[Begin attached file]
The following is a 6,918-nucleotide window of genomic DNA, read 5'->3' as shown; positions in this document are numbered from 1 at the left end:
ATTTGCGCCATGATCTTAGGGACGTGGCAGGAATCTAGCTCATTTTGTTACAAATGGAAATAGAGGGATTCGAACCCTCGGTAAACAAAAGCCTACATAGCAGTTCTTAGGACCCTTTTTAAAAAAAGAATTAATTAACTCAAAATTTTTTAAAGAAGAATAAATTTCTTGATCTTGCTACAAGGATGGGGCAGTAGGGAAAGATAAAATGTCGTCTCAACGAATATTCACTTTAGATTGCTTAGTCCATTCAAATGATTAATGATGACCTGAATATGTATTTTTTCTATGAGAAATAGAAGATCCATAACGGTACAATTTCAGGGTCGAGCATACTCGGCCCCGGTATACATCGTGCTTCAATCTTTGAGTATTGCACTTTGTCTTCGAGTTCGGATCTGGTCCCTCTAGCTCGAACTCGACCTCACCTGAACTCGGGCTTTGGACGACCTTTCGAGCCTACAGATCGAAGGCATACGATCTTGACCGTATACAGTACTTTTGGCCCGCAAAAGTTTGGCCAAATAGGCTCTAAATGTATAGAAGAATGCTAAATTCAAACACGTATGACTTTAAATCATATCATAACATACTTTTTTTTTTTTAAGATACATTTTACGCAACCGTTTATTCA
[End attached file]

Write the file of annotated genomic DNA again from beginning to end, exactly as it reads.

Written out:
The following is a 6,918-nucleotide window of genomic DNA, read 5'->3' as shown; positions in this document are numbered from 1 at the left end:
ATTTGCGCCATGATCTTAGGGACGTGGCAGGAATCTAGCTCATTTTGTTACAAATGGAAATAGAGGGATTCGAACCCTCGGTAAACAAAAGCCTACATAGCAGTTCTTAGGACCCTTTTTAAAAAAAGAATTAATTAACTCAAAATTTTTTAAAGAAGAATAAATTTCTTGATCTTGCTACAAGGATGGGGCAGTAGGGAAAGATAAAATGTCGTCTCAACGAATATTCACTTTAGATTGCTTAGTCCATTCAAATGATTAATGATGACCTGAATATGTATTTTTTCTATGAGAAATAGAAGATCCATAACGGTACAATTTCAGGGTCGAGCATACTCGGCCCCGGTATACATCGTGCTTCAATCTTTGAGTATTGCACTTTGTCTTCGAGTTCGGATCTGGTCCCTCTAGCTCGAACTCGACCTCACCTGAACTCGGGCTTTGGACGACCTTTCGAGCCTACAGATCGAAGGCATACGATCTTGACCGTATACAGTACTTTTGGCCCGCAAAAGTTTGGCCAAATAGGCTCTAAATGTATAGAAGAATGCTAAATTCAAACACGTATGACTTTAAATCATATCATAACATACTTTTTTTTTTTTAAGATACATTTTACGCAACCGTTTATTCA